Friday, March 8, 2013

respecting patients while utilizing and appreciating the knowledge of caregivers


  • I want to work with patients with disabilities
  • Some of those patients I'm sure will be non-verbal
  • This does not mean that I don't want to 'hear' what they have to say
  • It just means that the process is more difficult
  • How do I best do this and while respecting the person and their agency but without sacrificing their level of care? 

Long fully explained version:

So, in a few months I start an accelerated nursing program to eventually get a masters (probably a doctorate as well) in family nursing practice. One of my goals as a future healthcare practitioner is to be as disability inclusive as possible.

I have been thinking about these issues a lot recently and brainstorming what sorts of things are involved in making that a reality and what things will be practically necessary to plan for. One of the big things that I am embarrassingly ignorant about is methods of communication that differ from my own.

Specifically, I have been thinking a lot about the issue of consent and the ways that I personally think consent and discussions about medical practices and healthcare needs to be much more of a conversation with patients. I really want to be able to engage with my patients in actual conversations about what their goals are in care and what their main concerns are as well as make it an environment where questions are encouraged.

Basically, I have been thinking about how to handle this issue of consent and patient involvement in their medical decisions when applied to patients who have communication styles, methods, and amounts different than my own or others I'm more accustomed to.

I would like to respect my patients as individual human beings with thoughts about their own lives and address them as such. In thinking about what I knew on the topic of respecting people in these situations one of the big things that I always hear is to always direct questions and look at the person and not their caregiver. This makes sense to me, but as a frequent patient (who is Autistic) and as a future medical provider, I think that applying this too rigorously limits the level of care I can provide.

As someone who has dealt with a lot of medical stuff personally I have often found it exhausting to repeat the same stories and lists over and over again. I also sometimes get overwhelmed and am less comfortable talking to strangers etc. So, sometimes I find it really a lot easier to have my mom or other caregiver type person with me answer the majority of questions and then I can correct/add as needed. Also, apart from me, these are the people who are the experts on me.

The burden of doing all the work dealing with medical situations is often too much for me alone and needs to be shared, I think this is probably true for Autistics who communicate differently than I do. Also, I think that good caregivers/support people should be utilized for their information about the person's basic medical information as well as how they can best communicate and be comfortable around me. I want to acknowledge and take advantage of the wealth of information  and support that loved ones can provide without minimizing the respect and agency that the patient deserves.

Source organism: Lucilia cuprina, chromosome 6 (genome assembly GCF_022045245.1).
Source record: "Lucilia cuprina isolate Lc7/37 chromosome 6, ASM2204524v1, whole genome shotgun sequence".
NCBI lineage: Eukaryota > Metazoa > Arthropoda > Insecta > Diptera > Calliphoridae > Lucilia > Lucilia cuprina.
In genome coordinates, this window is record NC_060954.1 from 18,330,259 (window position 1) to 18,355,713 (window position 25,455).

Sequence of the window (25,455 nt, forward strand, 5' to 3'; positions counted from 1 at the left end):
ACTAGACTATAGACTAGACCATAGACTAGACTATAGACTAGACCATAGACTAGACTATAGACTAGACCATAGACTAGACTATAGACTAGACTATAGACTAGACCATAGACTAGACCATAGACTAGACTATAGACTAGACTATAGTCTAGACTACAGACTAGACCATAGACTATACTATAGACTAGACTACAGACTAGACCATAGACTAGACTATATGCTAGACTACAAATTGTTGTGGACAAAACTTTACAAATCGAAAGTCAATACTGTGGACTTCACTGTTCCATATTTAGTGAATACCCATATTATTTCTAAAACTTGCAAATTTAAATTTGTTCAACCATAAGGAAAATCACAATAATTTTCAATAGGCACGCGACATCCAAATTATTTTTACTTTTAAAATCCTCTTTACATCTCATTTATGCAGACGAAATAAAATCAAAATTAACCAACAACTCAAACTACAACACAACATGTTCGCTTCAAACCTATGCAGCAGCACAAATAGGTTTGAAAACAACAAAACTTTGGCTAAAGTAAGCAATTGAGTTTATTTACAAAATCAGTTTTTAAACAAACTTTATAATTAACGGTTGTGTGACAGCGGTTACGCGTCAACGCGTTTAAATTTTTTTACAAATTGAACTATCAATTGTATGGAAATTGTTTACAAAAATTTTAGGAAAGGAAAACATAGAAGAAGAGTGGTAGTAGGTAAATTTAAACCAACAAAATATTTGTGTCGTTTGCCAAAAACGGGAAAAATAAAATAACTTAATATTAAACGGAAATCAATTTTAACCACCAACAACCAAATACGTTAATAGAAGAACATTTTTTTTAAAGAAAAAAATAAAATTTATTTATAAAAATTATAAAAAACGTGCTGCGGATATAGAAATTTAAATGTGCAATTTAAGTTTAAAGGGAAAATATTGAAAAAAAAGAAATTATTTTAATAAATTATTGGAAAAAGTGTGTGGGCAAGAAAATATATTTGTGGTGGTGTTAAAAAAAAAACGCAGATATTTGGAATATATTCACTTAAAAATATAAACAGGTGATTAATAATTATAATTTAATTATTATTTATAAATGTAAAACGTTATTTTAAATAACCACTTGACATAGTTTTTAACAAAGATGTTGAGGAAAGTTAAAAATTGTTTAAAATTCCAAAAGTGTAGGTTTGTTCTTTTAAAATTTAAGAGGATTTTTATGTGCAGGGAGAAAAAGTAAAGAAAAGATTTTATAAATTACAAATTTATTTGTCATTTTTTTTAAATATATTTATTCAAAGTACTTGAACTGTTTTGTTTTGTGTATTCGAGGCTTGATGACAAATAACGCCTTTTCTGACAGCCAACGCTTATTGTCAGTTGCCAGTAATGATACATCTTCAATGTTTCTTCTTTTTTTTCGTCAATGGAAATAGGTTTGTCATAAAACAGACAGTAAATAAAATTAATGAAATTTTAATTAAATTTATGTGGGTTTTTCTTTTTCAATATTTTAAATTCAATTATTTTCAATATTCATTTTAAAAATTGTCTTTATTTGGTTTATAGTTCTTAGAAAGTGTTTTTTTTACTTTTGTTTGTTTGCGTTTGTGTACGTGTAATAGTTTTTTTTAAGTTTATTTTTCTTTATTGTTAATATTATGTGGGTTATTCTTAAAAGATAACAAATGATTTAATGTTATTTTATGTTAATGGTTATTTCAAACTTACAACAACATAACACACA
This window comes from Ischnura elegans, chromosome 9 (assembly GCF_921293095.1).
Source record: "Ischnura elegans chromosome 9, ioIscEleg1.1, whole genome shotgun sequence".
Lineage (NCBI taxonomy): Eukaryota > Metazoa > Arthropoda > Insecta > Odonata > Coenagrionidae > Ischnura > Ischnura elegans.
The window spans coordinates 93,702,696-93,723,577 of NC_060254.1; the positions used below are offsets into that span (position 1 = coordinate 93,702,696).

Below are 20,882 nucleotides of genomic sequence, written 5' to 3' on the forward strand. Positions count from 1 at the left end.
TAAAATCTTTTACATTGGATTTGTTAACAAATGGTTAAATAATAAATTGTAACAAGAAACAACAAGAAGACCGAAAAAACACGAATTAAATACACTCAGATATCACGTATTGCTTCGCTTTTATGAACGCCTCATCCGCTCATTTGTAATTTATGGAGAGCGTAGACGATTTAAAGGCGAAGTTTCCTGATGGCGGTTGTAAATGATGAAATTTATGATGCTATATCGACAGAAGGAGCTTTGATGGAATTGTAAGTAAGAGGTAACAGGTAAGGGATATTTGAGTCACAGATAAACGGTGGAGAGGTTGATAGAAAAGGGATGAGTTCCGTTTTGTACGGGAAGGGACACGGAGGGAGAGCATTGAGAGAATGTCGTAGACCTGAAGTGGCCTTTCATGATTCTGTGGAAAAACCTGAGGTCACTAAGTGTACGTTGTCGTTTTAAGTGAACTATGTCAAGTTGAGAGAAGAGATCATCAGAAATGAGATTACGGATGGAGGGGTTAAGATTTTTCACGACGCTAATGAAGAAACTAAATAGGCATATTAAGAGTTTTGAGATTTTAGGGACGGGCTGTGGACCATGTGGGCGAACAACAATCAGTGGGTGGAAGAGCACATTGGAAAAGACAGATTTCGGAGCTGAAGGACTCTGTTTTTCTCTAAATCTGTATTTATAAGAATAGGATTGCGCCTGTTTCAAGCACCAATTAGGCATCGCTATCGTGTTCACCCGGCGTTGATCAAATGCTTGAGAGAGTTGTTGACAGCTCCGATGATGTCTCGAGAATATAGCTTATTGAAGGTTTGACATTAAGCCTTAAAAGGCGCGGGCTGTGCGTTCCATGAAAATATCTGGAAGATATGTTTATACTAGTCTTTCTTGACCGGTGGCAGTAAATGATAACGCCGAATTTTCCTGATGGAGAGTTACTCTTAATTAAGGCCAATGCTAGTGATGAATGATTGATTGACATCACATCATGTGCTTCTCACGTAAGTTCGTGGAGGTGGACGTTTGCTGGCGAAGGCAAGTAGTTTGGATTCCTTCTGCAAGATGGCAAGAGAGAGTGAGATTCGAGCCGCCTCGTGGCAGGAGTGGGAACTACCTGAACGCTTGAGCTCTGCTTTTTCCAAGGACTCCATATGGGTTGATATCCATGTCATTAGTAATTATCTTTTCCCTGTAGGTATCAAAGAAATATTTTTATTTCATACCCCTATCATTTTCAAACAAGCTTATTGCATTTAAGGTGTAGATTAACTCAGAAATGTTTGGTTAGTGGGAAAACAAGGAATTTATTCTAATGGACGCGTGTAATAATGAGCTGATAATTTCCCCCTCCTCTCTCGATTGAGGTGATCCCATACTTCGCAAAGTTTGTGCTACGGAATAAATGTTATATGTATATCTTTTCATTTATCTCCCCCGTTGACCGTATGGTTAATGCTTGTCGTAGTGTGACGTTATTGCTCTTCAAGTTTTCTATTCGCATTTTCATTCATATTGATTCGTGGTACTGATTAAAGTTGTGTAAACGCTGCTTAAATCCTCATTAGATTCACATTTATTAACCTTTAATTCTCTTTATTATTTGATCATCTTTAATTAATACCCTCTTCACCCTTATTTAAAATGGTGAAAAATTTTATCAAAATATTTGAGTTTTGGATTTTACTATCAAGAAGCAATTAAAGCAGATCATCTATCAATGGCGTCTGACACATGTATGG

Additionally, I think that effective health interventions with patients require a support network. Not that I can think of off the top of my head health interventions, but even for example a complex schedule for taking a certain medication. It is hard to remember all the instructions and if you write it down then you can lose the paper etc. Then you have to remember to get the paper and figure out how to implement that schedule and incorporate it into your life. So, for people who utilize other people in their life for daily activities, scheduling is something they need to be involved in discussing to get the person to take the meds.

I know that I have a LOT of trouble incorporating new physical therapy activities into my schedule. I don't have good supports for helping me with managing my schedule and routine. So often I just forget to do my physical therapy. Then again, in the types of situations when doctors don't fully explain things to me and I only get simple instructions for a referral or procedure and it wasn't explain to me, it is really frustrating. So I want people to be part of all these conversations but involve the people who should be there. Not to mention that all of this can be totally overwhelming and WAY too much to deal with at a visit with your medical provider and expecting too much from a patient and overloading them isn't good either.

**Sooo, yeah. That was really rambling as I'm sure you will all (if anyone is reading) get used to. I think most of my main points are sort of clear. I would love responses/comments/suggestions either in the comments section or via email ( I would love to hear from autistics on what their preferences are in these situations and how they navigate them as well as from parents/caregivers about how they navigate these situations and advocate for their loved one and ensure that it is with the consent of the person. **

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